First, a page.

Report 767 KB
Stakeholders Workshop, 25 November 2016, Brussels
The objective of the workshop is to present and discuss with experts/ stakeholders the main challenges identified in the online Stakeholder consultation on Research Infrastructures long term sustainability launched in December 2015 and to collect suggestions and comments for the development of an Action Plan on Research Infrastructures long term sustainability approach.
The workshop will take place in the European Commission premises - MADOU Auditorium. Participation is on invitation only.
Agenda 530 KB
Presentations 12.8 MB
Non paper 413 KB
Report on the Consultation on Long Term Sustainability of Research Infrastructures 958 KB
The European Commission granted today the legal status of European Research Infrastructure Consortium (ERIC) to the European Multidisciplinary Seafloor and Water Column Observatory (EMSO), a network of observatory nodes installed in European seas providing key data on marine ecosystems, natural hazards and climate change.
The Charter for Access to Research Infrastructures was developed by the Commission in close cooperation with the ESFRI, the e-IRG and the ERA Stakeholder Organisations. The Charter sets out non-regulatory principles and guidelines to be used, on a voluntary basis, as a reference when defining or re-defining rules and conditions for Access to Research Infrastructures.
The Charter is applicable to any type of Research Infrastructure, including the e-infrastructure dimension.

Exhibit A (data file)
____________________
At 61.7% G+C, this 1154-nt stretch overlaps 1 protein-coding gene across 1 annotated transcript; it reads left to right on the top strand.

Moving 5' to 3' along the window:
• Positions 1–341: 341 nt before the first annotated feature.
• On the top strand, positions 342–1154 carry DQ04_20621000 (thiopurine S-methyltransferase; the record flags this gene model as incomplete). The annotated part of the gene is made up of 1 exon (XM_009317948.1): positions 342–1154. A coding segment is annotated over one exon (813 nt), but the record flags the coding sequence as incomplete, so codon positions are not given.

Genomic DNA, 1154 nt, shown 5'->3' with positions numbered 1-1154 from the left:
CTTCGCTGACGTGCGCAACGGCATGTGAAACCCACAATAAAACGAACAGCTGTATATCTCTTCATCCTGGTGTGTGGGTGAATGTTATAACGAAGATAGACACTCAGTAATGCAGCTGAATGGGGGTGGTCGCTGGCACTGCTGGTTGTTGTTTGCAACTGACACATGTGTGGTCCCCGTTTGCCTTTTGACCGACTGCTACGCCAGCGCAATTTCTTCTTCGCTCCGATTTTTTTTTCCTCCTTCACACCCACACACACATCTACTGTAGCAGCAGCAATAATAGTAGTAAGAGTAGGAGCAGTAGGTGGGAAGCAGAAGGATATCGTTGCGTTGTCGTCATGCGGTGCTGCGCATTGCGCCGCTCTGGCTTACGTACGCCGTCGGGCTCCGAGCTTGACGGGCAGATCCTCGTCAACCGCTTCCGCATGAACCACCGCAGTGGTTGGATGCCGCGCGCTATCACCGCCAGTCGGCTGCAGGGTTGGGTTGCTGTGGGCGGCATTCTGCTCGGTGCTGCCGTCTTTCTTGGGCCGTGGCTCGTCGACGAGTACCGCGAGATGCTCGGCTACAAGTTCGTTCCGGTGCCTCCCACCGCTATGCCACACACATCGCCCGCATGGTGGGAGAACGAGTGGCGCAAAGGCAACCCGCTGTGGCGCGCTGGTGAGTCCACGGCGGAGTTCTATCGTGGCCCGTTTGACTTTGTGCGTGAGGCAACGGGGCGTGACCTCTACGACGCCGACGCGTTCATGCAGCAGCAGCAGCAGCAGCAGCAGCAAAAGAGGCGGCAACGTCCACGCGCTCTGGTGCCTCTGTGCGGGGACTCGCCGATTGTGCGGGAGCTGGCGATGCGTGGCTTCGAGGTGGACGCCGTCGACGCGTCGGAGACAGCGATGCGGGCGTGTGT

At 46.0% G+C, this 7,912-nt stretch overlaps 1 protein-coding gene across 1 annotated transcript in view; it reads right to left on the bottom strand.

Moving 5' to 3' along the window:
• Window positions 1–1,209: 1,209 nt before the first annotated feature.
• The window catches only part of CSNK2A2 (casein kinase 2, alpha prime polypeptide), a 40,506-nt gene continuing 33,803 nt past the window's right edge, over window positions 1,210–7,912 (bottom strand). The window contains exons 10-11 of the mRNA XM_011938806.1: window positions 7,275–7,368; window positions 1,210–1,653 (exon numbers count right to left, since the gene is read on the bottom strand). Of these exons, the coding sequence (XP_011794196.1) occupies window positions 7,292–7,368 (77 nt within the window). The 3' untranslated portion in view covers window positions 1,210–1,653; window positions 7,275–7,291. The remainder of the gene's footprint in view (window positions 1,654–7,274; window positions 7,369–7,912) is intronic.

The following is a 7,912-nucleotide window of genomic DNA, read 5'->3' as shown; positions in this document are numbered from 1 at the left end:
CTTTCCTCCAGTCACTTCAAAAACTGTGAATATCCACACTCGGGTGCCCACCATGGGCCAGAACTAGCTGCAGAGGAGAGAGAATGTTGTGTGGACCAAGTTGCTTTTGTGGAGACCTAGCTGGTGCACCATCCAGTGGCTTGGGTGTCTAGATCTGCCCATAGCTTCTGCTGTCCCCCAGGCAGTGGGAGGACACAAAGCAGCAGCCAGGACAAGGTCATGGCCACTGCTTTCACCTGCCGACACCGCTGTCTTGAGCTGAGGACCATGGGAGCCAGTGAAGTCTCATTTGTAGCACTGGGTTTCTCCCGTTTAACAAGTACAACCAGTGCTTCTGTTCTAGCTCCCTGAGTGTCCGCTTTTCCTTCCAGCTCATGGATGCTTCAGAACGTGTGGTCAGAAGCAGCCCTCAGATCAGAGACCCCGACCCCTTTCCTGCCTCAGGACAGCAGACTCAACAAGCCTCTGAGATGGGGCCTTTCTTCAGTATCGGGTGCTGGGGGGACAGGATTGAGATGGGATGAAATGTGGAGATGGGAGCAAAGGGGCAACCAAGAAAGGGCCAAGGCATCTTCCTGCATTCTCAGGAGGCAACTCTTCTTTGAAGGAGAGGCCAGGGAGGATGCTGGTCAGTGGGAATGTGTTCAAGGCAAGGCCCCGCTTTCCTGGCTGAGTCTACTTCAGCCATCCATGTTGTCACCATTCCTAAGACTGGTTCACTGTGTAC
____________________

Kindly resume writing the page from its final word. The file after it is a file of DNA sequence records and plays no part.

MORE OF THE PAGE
Specific instructions for the management of Integrating Activity projects under FP7
(these instructions have been moved from the CORDIS webpages)
The main objective of the action is to endow Europe with world-class research infrastructures which are accessible to all researchers in Europe and beyond and fully exploit their potential for scientific advance and innovation.
Scientists and technical experts made great steps towards the development of a cooperative and global monitoring system for changes in biodiversity during a three day workshop in Germany, based on the concept of the so called Essential Biodiversity Variables (EBVs). Like climate variables, EBVs are constructed from various sources of data and are the underlying variables to assess changes in biodiversity through time.
The GLOBIS-B project supports research infrastructures active in biodiversity and ecosystems research from Australia, Brazil, China, Europe, South Africa and the USA to cooperate with their expertise. The project is coordinated by the University of Amsterdam as part of the LifeWatch European research infrastructure for biodiversity and ecosystems research.
Long term sustainability of Research Infrastructures, Exploring RI's full potentialStakeholders Workshop, 25 November 2016, Brussels
ELI: when scientific excellence contributes to Europe's cohesion